The most delightful parts of the book, where Mr Saran truly comes into his own, are on relations with China. He displays his phenomenal grasp of the border dispute, an area in which he has walked large sections, unlike many other experts. Although many scholars assume that China has a stronger case than India over the Aksai Chin and other areas occupied by China along the Ladakh border, Mr Saran makes a succinct and convincing case for pursuing the return of at least some of this territory – the parts China occupied after 1960. He also provides a fascinating, blow-by-blow account of the border negotiations in the early 1980s, when he was posted in the Indian embassy in Beijing and the two sides came tantalisingly close to an border settlement that would recognise Arunachal Pradesh as a part of India, and possibly some 3,000 square kilometres of Chinese-controlled territory in Ladakh as well. When this proposal was put up to Indira Gandhi, she wanted to wait until after the general elections in 1985. However, she was assassinated on October 1984 and, the next year, the Chinese offer was off the table.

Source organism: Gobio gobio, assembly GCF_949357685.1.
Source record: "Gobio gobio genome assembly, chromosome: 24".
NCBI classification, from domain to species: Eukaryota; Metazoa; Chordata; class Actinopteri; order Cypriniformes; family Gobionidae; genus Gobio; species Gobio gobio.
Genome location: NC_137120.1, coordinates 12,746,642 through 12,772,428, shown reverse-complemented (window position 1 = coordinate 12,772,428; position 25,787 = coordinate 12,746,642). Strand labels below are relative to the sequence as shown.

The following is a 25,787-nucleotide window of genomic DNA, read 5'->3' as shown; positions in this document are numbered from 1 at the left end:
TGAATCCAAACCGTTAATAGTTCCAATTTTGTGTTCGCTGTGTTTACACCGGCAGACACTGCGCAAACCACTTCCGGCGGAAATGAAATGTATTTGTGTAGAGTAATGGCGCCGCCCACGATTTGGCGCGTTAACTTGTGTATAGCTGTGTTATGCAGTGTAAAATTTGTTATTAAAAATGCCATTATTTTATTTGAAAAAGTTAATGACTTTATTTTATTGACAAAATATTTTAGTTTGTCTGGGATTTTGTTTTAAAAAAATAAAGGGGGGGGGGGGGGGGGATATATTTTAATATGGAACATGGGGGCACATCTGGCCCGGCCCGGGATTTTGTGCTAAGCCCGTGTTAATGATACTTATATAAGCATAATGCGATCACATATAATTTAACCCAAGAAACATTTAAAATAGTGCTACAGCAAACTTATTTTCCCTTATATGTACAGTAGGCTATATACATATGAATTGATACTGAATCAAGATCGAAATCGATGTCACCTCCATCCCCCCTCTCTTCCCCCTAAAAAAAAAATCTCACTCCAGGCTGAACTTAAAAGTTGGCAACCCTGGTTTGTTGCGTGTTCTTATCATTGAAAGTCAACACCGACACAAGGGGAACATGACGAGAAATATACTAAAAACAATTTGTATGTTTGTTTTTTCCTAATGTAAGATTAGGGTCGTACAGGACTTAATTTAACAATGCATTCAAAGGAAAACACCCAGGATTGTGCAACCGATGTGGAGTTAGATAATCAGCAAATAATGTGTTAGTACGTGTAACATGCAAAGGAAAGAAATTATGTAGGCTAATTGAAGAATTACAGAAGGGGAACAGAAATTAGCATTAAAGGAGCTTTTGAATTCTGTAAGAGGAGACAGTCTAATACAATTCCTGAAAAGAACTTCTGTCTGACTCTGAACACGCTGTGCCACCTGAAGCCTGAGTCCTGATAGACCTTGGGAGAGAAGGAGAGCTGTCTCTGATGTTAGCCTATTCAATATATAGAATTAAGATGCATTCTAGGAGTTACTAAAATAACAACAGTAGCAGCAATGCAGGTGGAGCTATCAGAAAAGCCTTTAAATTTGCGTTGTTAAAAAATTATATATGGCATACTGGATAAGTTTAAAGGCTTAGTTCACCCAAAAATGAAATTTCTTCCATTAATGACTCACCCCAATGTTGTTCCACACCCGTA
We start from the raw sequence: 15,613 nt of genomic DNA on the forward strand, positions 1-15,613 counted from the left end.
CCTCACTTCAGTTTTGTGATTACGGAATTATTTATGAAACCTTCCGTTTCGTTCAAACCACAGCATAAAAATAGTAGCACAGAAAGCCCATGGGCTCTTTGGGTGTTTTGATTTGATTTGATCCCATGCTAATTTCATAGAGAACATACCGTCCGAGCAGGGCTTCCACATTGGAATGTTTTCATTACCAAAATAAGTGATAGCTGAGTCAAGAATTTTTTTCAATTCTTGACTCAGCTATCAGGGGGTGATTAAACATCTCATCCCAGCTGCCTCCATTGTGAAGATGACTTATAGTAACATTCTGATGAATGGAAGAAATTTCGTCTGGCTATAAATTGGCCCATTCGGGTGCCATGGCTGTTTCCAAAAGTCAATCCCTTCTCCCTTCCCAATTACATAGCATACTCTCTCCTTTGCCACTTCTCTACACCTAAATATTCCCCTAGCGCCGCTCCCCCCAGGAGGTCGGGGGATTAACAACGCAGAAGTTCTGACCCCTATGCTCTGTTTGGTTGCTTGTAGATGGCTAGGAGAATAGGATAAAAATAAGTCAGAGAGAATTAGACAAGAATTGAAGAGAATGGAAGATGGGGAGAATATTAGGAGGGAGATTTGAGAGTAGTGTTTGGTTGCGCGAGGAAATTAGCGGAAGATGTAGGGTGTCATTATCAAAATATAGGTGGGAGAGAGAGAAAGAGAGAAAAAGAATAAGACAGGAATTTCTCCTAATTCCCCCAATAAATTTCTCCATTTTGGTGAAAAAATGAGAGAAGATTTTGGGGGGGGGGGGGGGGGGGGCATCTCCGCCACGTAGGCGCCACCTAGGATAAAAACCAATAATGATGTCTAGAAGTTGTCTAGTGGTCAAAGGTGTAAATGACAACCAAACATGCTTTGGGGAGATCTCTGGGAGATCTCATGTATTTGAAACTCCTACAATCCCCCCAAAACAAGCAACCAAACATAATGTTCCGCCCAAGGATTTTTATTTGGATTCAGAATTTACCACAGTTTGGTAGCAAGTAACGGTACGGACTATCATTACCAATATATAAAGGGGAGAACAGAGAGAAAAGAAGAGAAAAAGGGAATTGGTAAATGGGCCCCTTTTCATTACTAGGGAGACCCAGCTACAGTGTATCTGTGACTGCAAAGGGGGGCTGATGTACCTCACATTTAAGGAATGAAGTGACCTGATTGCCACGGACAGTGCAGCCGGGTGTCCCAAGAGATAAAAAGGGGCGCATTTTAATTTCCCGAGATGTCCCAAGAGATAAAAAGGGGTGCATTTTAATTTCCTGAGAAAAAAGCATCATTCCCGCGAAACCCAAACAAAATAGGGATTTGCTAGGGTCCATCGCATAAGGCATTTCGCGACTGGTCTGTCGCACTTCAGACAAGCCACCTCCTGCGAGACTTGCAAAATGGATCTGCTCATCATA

The author provides similarly riveting accounts of the negotiation of the US-India civil nuclear agreement, the Copenhagen climate change talks, and relations with Nepal where he was India’s ambassador at a crucial stage of that country’s evolution from a constitutional monarchy. Mr Saran is nothing, if not the quintessential realist. Five years ago, he recommended a modern version of non-alignment, in which India would build relations with every major power, each relationship being leveraged with the combined weight of the others. Today, he describes China as “the main adversary”. This is not inconsistency, but a measure of how far China has come, and how unambiguously it has signalled its intentions vis-à-vis India. We will have to navigate this changing world and there is no better place to start than Mr Saran’s excellent book.